If you already didn’t know, we are here to tell you that 7th July marks the celebration of one of the greatest gifts given to us in the world. No, it is not wine, it is World Chocolate Day!
It is said that in 1550, Europe was the epicentre of the creation of chocolate. It is debated that Christopher Columbus was the first to introduce cocoa beans between the years of 1502 and 1504 too.
However, believe it or not, cocoa beans didn’t start their journey in 16th century Europe. The Aztecs and Mayans were the first known to use this ingredient. If you’re good at your history you already know the earliest Mayan settlements date around 1800 BC, and if history isn’t your strong point, then trust us by saying that it was a long time ago. They were one of the first to discover the joys of what cocoa beans can bring, mainly due to the climate they live in, as cocoa beans grew wild. For some time, they used this as a form of currency too!
In the years that cocoa was introduced in Europe, they weren’t as fortunate as us to drink it in the form of wine, it was primarily consumed as a ‘chocolate drink’. This wasn’t something common you would see in your everyday store; it was something deemed as fashionable and what only privileged people could afford.
We are sure you have some pretty good ideas on how to celebrate this joyous day. That being said, if you are looking for a slightly more unique way of enjoying chocolatey notes then we highly recommend trying Boekenhoutskloof’s Chocolate Block wine.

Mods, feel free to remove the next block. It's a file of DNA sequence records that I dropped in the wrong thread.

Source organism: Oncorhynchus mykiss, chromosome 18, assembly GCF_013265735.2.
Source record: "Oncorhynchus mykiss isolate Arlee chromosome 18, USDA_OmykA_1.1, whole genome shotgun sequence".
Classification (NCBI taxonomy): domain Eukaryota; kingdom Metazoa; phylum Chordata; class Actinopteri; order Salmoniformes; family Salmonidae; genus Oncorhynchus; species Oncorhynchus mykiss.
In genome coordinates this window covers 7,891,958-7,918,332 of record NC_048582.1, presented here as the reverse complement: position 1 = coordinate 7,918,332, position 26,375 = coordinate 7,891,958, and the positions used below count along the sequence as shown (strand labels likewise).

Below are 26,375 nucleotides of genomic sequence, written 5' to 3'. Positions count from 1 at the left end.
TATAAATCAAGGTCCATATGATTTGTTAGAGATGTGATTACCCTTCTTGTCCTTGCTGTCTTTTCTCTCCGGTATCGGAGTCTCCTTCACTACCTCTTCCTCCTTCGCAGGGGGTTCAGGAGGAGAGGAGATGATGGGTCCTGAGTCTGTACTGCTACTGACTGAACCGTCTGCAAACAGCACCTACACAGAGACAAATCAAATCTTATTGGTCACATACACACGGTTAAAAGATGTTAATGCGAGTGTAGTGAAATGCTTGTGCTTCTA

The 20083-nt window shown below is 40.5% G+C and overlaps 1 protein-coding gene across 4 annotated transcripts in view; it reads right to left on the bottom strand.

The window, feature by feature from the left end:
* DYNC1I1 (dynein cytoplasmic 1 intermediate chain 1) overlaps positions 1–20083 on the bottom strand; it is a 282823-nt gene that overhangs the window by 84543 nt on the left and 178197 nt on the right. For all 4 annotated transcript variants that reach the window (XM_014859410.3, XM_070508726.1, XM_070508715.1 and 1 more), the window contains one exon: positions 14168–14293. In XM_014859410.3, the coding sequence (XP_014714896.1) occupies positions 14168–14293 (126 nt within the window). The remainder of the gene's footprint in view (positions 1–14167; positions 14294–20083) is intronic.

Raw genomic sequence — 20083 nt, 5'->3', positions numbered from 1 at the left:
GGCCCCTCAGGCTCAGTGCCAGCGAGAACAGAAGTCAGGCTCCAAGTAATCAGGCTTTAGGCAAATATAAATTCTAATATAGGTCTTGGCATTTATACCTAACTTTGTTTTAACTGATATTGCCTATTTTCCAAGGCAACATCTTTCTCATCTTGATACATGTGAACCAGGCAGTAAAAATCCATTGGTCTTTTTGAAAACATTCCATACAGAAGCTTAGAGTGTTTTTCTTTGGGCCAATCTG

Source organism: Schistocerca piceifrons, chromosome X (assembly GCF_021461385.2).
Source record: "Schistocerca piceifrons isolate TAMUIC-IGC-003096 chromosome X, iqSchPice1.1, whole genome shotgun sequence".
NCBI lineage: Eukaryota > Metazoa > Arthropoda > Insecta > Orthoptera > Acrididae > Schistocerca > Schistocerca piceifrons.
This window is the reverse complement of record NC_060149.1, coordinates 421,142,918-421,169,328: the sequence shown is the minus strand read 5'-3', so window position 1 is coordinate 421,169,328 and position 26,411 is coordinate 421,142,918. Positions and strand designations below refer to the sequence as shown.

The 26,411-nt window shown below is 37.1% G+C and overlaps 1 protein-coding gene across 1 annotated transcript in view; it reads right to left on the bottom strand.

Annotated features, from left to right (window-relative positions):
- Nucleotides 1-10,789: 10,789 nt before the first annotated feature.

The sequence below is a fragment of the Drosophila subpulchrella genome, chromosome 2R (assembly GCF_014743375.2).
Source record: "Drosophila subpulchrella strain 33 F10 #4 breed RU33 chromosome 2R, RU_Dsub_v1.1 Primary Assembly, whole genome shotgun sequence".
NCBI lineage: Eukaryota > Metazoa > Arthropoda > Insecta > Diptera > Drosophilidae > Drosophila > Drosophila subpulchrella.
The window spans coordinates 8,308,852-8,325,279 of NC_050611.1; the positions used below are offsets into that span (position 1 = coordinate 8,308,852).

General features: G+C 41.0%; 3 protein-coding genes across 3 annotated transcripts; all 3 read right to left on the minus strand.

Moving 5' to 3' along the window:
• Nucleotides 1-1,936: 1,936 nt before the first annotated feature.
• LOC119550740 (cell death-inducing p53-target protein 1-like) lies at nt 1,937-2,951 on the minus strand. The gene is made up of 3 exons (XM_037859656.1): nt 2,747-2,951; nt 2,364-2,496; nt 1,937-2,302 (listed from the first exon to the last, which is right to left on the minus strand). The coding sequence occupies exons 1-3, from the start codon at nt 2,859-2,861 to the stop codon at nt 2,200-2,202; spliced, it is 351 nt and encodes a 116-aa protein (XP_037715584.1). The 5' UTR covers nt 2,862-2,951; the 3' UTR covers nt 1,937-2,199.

This wine is South Africa’s best-kept secret with its unique and extraordinary taste. It comes with no surprise that this is their most popular wine export. Boekenhoutskloof Western Cape is the mastermind behind this product, recently being crowned ‘Winery Of The Year 2020’ by the Platters Guide.
To much surprise, The Chocolate Block wine isn’t just your mundane ‘chocolate drink’ the Mayans had. It has brooding hints of perfumed dark fruit and tobacco rise from a palate of raspberry, red plum, blueberry, cherry and mocha. With unique expert blends of Grenache, Syrah, Cinsault and Cabernet Sauvignon grapes.
With the key element of the wine being Syrah (64%) it has been grown to perfection as they best thrive in South African heat. The flavour profile was able to be increased and enhanced as the ripeness was able to be achieved as they were harvested during the cooler stages of the harvest period. By having drought conditions, it can ensure that the berry concentrations are higher and healthier.
Grenache Noir and Syrah are the key ingredients for this product with the former helping to achieve the all-important unique chocolatey notes. The process of maturing the wine in 600ml barrels works to retain its fruity aromas and vibrancy.
Now that you’ve decided to treat yourself with the unique Chocolate Block wine, you may be asking yourself what meal should you prepare with it to achieve the best pairing and experience possible.
Braises and stews pair fantastically with Boekenhoutskloof Chocolate Block wine. We recommend slow-cooked roasts of pork or even lamb that will be a little bit fattier. For instance, lamb shoulder or shank.
Also, British pub classics will go wonderfully with the grenache notes in the Chocolate Block wine. The pub grub dishes that we recommend are sausage and mash or macaroni cheese. If you’re in the mood for a pie with your Chocolate Block wine, Shepherds Pie and Steak and Kidney is what we feel will achieve the best pairing.
Bring and create your own special meaning to World Chocolate Day this year with Boekenhoutskloof’s Chocolate Block wine.